Paralysis sufferers might one day be able to complete simple tasks, such as writing a letter, using brainpower alone.This content was published on February 15, 2003 - 13:17
Researchers in Switzerland are developing cutting-edge technology that uses human brainwaves to tell computers what to do.
Last autumn, scientists at the Dalle Molle Institute for Perceptual Artificial Intelligence (Idiap) in canton Valais began experimenting with ways of harnessing brainwaves via electrodes to send simple commands to a computer.
According to director Jean-Albert Ferrez, the institute has developed technology that can roughly identify what a person is thinking about, based on his or her mental activity.
"The computer can detect whether you are thinking about a calculation, a place, a colour or even what you want to eat for dinner," he told swissinfo.
"But it's not good enough yet to detect exactly what colour you're thinking of."
The process works by attaching electrodes to a patient's scalp, which record the electromagnetic activity of the brain.
These electrical signals are sent to a "neuro-classifier" which is trained to recognise specific patterns of brain activity.
The computer then matches this activity to a corresponding task such as turning on a light or even writing a letter using an on-screen "virtual keyboard".
"Through mental activity alone, a subject can select letters and write messages," explained José Millan, a senior researcher at the institute.
The project is still in its experimental phase and, according to Ferrez, it could take years before practical applications are developed for the technology.
However, he believes the research might someday offer an unprecedented degree of autonomy to hundreds of thousands of severely disabled people, such as quadriplegics.
"This technology would be absolutely ideal for a person who is paralysed from the neck down," said Ferrez.
"There are some prototypes that exist, which allow a wheelchair-user to guide the chair back and forth, or left and right, based on various brain activity, which is translated into commands which drive the computer."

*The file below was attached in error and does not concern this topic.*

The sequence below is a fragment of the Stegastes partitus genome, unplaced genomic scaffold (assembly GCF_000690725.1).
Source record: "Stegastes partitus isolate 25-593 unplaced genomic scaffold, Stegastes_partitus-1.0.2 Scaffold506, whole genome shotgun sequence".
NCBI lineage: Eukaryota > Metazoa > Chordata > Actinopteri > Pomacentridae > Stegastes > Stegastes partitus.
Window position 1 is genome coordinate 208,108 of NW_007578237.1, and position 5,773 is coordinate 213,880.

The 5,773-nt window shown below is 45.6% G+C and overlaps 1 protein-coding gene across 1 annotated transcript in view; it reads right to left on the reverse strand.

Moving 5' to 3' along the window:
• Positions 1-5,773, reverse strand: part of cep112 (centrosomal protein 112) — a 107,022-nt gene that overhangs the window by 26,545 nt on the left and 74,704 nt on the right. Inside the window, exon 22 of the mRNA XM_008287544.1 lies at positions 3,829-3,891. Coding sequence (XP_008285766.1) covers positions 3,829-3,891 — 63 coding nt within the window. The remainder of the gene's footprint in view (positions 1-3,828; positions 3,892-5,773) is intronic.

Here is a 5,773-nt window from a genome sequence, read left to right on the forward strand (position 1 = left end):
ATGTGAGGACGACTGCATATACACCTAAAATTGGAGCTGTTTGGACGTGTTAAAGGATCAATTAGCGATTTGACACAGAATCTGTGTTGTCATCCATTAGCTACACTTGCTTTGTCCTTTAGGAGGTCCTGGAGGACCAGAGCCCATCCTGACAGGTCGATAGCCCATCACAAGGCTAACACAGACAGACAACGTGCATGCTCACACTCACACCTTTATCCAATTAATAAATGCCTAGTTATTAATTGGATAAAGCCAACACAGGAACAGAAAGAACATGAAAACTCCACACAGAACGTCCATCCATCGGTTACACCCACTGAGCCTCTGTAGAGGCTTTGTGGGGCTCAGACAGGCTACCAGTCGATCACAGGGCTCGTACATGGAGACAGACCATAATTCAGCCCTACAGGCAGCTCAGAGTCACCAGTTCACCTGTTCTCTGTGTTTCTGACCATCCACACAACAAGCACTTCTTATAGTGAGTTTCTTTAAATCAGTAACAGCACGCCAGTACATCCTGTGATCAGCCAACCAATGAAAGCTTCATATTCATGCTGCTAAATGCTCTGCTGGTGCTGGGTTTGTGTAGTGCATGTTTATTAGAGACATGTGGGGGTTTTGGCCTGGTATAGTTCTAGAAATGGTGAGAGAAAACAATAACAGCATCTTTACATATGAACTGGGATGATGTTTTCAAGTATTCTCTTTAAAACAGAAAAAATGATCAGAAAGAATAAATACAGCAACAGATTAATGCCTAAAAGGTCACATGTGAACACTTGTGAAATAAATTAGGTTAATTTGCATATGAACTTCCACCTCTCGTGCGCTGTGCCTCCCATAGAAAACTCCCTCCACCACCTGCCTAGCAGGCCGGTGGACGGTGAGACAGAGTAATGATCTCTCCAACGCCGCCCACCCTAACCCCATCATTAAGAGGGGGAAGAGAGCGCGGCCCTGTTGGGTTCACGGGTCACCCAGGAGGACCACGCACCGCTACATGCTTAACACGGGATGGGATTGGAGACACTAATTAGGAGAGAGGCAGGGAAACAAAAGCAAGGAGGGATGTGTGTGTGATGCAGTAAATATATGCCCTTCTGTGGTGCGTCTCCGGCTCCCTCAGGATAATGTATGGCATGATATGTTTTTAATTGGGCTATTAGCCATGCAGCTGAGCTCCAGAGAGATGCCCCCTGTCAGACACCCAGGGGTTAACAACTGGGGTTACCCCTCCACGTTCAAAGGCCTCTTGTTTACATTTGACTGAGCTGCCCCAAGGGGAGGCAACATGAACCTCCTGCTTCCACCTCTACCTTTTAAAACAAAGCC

For the time being, the main focus of Idiap's brain research is on helping physically disabled people; however, Millan predicts the technology will eventually find its way into everyday life.
"In the long term, we think this could be integrated with other forms of exchange, such as speech or movement, in order to make interaction between humans and machines, as well as between humans, more natural and direct," he told swissinfo.
"There is nothing more direct than the act of thinking."
Idiap, which is affiliated with the Federal Institute of Technology in Lausanne and the University of Geneva, claims to be among the world's top five centres conducting this type of research.
However, it is also well known for its pioneering work in other areas of perceptual artificial intelligence, such as speech recognition and authentication.
Last November, the institute was thrust into the media spotlight when it was asked to analyse a recording attributed to Osama bin Laden, which was broadcast on the Arabic television network, Al-Jeezera, on November 12.
At the request of a French television station, Idiap analysed and compared the tape with over an hour of authenticated recordings of bin Laden's voice, as well as other Arabic speakers.
Idiap eventually concluded that the November recording was not genuine and that it was "difficult to agree with some United States officials" who claimed it was bin Laden's voice.
From speech recognition to brainwaves, nearly all of Idiap's research is aimed at facilitating human interaction with each other and with technology.
Another area of the institute's work involves "multimodal information processing", which focuses specifically on teaching computers how to interpret human actions, such as speech, touch and movement.
The group is currently working with the National Centre of Competence in Research to develop applications for this technology, such as archiving data and sound files.
It has also set up a "smart meeting room", equipped with a state-of-the-art video and audio recording system.
According to Ferrez, three cameras and 24 strategically-placed microphones give the room "added intelligence".
"We can do very interesting things like localising where a sound comes from, which helps us identify who is speaking at any given time," he said. "This is very useful in terms of speech and object recognition and motion detection."
Ultimately, he believes this type of data acquisition will make meetings more efficient by automating and accelerating processes such as minute-taking, voting and remote conferencing.
"All of this technology goes in the direction of creating a tool... to help people conduct meetings, and remember and analyse what is said."
swissinfo, Anna Nelson in Geneva
Idiap is located in Martigny and employs approximately 60 Swiss and foreign scientists.
It specialises in voice recognition, machine learning and "multimodal information processing".
Last autumn, the group began examining ways of using brainwaves to carry out simple tasks via computer.
Idiap is among the world's top five institutes conducting this type of brain research.
Idiap gained recognition in November for its analysis of an audiotape, attributed to Saudi extremist Osama bin Laden.
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